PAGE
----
Dungeon DIY: Erythnul’s Skeletal Scaffold
Dungeon DIY is a featured series that showcases Mike’s Dungeons & Dragons creations. Things featured in this series are used in the”City of Splendors” campaign, which he DMs for a quartet of miscreants and real-life pals. You can follow the campaign’s progress on its official Obsidian Portal page.
I’ve been running this campaign since December of last year, and it may very well be the most involved game I’ve ever been a part of. With the exception of a six-month break between graduating and finding a job, it’s been more or less a regular affair, and the characters are progressing impressively. The party is made up of Havard, the self-serving Human Scout with a taste for the arcane; Aystra, the spunky Human Cleric who just wants to help; Vyurek, the calculating Illumian Duskblade who refuses to leave a job unfinished; and recent addition Laire, the angsty Elf Rogue who’s just in it for the chicks.
The campaign takes place in, around, and below the great city of Waterdeep, the commercial hub of the Sword Coast. Since arriving in the city, the party has learned of a recent earthquake that shook its citizens, and seems tied to more than a few strange happenings in their travels. Currently, they’ve delved deep into the subterranean reaches of Undermountain, a massive dungeon beneath the mountain on which Waterdeep lays. Gyudd, a brewmaster who’s convinced he’s the heir to a long-lost line of Dwarven royalty has hired them as escorts to take him to the bottom of Belkam’s Fall, a massive natural lava tube that is rumoured to contain the crypt of the line’s last king.
In their most recent adventure, the party explored Erythnul’s Skeletal Scaffold, a massive series of platforms constructed of flesh and bone, and brought to life with necromancy.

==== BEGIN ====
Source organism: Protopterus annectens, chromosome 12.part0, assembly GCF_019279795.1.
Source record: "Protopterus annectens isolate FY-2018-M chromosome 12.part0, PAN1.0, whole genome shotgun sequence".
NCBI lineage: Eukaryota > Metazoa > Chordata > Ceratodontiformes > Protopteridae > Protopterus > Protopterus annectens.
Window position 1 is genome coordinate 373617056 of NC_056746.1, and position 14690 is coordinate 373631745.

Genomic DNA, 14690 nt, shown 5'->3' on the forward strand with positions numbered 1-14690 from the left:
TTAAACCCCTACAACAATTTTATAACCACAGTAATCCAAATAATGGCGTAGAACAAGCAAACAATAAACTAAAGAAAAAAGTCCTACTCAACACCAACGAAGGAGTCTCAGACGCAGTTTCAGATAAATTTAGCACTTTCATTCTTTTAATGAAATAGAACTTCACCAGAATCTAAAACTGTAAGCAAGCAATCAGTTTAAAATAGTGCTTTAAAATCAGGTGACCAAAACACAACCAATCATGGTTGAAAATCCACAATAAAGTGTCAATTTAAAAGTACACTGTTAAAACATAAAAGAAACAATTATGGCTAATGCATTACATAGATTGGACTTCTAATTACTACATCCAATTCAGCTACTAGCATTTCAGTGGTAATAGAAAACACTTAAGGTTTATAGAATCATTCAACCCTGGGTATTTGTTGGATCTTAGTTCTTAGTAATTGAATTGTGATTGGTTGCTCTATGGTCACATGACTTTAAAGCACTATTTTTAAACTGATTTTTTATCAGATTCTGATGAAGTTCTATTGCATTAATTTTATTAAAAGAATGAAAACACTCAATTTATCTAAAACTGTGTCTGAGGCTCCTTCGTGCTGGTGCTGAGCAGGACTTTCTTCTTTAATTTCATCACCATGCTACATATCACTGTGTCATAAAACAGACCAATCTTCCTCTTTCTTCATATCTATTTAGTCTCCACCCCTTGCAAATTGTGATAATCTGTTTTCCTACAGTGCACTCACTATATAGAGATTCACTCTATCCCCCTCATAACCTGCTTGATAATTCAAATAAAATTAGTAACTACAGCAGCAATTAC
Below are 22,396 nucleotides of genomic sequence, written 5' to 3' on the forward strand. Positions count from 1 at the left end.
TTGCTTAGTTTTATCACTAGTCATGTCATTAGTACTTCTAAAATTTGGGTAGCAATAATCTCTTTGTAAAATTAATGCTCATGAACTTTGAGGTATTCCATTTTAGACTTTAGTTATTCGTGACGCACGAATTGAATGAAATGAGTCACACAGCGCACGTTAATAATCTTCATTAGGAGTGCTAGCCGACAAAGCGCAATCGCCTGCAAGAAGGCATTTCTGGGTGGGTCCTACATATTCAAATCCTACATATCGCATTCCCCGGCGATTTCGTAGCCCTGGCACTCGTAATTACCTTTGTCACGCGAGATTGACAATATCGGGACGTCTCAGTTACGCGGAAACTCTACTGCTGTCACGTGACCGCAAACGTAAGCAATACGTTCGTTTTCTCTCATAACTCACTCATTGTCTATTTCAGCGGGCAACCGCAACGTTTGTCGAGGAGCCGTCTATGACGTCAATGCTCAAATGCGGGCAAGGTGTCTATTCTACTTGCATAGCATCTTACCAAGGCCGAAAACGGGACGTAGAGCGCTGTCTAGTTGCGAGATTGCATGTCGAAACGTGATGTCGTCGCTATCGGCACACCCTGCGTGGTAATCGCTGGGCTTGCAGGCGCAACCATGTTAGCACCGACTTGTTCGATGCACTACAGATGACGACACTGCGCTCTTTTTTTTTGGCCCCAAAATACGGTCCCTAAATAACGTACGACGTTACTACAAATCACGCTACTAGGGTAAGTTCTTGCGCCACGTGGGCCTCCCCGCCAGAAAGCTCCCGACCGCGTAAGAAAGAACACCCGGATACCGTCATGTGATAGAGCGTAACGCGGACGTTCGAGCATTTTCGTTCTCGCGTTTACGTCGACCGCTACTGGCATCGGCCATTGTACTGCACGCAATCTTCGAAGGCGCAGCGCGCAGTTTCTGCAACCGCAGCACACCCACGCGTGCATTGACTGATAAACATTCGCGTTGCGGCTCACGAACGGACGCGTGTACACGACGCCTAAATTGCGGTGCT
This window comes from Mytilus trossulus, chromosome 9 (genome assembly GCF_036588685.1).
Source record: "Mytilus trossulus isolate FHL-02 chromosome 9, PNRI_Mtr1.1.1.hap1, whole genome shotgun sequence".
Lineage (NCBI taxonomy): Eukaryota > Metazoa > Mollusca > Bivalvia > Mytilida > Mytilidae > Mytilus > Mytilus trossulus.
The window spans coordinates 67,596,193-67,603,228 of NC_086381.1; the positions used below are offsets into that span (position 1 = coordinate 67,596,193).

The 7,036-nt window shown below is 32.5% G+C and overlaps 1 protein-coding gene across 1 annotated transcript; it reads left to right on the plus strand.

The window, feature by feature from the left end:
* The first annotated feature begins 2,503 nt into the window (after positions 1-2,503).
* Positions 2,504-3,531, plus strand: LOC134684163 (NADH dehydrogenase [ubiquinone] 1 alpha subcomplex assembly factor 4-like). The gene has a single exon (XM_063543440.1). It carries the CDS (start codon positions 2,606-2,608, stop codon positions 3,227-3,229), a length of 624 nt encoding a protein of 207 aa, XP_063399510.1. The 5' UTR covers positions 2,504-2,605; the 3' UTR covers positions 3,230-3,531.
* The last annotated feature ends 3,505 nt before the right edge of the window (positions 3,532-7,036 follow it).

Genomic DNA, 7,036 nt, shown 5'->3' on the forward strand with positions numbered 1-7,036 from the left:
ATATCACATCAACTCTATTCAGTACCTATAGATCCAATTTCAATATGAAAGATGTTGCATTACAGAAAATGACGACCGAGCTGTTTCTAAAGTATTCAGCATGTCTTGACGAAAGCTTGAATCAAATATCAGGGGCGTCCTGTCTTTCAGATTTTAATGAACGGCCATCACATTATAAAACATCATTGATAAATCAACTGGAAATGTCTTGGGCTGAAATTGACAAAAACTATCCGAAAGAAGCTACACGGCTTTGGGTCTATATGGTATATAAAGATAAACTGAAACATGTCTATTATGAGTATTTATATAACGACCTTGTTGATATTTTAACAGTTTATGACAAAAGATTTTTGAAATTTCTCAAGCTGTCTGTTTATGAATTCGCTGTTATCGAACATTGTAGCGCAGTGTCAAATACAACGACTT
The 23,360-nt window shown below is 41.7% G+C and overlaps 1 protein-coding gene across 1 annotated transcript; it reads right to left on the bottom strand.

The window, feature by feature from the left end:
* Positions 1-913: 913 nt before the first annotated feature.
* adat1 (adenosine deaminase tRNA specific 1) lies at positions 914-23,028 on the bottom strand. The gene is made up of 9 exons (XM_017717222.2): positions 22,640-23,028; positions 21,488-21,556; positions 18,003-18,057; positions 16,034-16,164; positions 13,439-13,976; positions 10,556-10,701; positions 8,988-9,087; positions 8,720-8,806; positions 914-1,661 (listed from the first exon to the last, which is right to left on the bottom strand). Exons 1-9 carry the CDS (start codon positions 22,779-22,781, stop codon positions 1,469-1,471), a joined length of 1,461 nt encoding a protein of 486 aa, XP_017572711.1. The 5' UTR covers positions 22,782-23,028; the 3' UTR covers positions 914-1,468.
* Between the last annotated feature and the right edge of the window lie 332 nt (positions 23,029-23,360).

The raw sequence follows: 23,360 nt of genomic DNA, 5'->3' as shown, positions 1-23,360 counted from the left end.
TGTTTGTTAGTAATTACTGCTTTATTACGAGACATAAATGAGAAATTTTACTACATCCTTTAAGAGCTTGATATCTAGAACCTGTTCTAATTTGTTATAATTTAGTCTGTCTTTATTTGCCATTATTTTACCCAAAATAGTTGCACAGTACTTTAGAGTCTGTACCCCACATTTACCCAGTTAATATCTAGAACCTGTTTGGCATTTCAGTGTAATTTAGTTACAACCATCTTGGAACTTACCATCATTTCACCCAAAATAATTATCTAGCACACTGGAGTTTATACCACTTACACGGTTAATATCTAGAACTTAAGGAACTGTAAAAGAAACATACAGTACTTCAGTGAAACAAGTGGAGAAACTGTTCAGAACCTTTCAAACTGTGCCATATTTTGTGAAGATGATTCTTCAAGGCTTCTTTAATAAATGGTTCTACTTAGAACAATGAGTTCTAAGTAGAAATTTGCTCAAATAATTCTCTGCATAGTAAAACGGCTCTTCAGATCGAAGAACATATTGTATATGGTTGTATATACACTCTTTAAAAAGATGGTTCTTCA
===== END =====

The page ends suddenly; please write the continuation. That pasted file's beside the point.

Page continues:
The scaffold is made up of eight smaller platforms, with a ninth large platform at its base. In game, it’s about 120 feet across and at least 100 yards deep. For a tabletop recreation, I made it about 3 feet wide by 2-and-a-half feet high. The platforms were built out of foam-core board, held together with bamboo skewers and hot glue, and propped up on some plastic sticks I found at the dollar store that are used to hold balloons or something. The surfaces of the platforms were mocked up in Photoshop, printed in colour, and just glued on top.
The party landed on the top platform via a rickety elevator, and had to make their way down. The edge of each platform held a rolled-up bridge made of bone that could be unravelled and connected to the next platform below. Figuring out how to connect the bridge was the party’s first challenge. After some argument and brainstorming, the Cleric cleverly (and correctly) guessed that since the entire platform seemed to be an Undead construct, the bridge could be commanded with a Turn Undead effect.
The scaffold was about as stable as it looked, leading to some precarious balancing acts in-game. Luckily, the model served pretty well, and save for a few clumsy hands knocking a couple minis off, it held together for the entire encounter.
The players loved it. The physical layout and Undead nature of the scaffold led to some very interesting combat encounters, and they even managed to surprise me with some creative tactics. On one of the platforms, a trio of bowmen had constructed a barricade of bones to pick off the players from safety. Aystra unleashed a Turn Undead on the wall itself, knocking it over and hurling the mobs backwards towards (and over) the platform’s edge. On another, an evil cleric mob manipulated two of the bridges to stage an ambush, trapping the party on a narrow scaffold.
In all, Erythnul’s Skeletal Scaffold proved to be my most ambitious but most successful D&D adventure to date. Players love it when you present them with something new and different, and if it’s huge and unpredictable, all the better.